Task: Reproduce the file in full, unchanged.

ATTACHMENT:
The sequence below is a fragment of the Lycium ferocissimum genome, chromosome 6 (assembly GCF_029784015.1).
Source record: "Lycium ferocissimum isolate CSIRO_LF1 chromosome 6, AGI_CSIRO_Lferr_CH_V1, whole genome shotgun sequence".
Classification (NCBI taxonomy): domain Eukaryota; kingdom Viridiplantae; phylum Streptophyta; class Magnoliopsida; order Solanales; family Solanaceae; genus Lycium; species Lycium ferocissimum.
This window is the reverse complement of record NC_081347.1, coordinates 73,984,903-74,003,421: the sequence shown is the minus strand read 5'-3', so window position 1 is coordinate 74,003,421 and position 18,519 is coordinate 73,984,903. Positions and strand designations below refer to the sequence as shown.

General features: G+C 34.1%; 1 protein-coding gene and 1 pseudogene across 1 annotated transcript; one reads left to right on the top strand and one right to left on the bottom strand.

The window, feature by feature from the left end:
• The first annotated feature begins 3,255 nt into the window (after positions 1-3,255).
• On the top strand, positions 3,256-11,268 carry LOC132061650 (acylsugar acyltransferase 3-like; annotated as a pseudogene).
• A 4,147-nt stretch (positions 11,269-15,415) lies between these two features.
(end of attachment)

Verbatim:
The sequence below is a fragment of the Lycium ferocissimum genome, chromosome 6 (assembly GCF_029784015.1).
Source record: "Lycium ferocissimum isolate CSIRO_LF1 chromosome 6, AGI_CSIRO_Lferr_CH_V1, whole genome shotgun sequence".
Classification (NCBI taxonomy): domain Eukaryota; kingdom Viridiplantae; phylum Streptophyta; class Magnoliopsida; order Solanales; family Solanaceae; genus Lycium; species Lycium ferocissimum.
This window is the reverse complement of record NC_081347.1, coordinates 73,984,903-74,003,421: the sequence shown is the minus strand read 5'-3', so window position 1 is coordinate 74,003,421 and position 18,519 is coordinate 73,984,903. Positions and strand designations below refer to the sequence as shown.

General features: G+C 34.1%; 1 protein-coding gene and 1 pseudogene across 1 annotated transcript; one reads left to right on the top strand and one right to left on the bottom strand.

The window, feature by feature from the left end:
• The first annotated feature begins 3,255 nt into the window (after positions 1-3,255).
• On the top strand, positions 3,256-11,268 carry LOC132061650 (acylsugar acyltransferase 3-like; annotated as a pseudogene).
• A 4,147-nt stretch (positions 11,269-15,415) lies between these two features.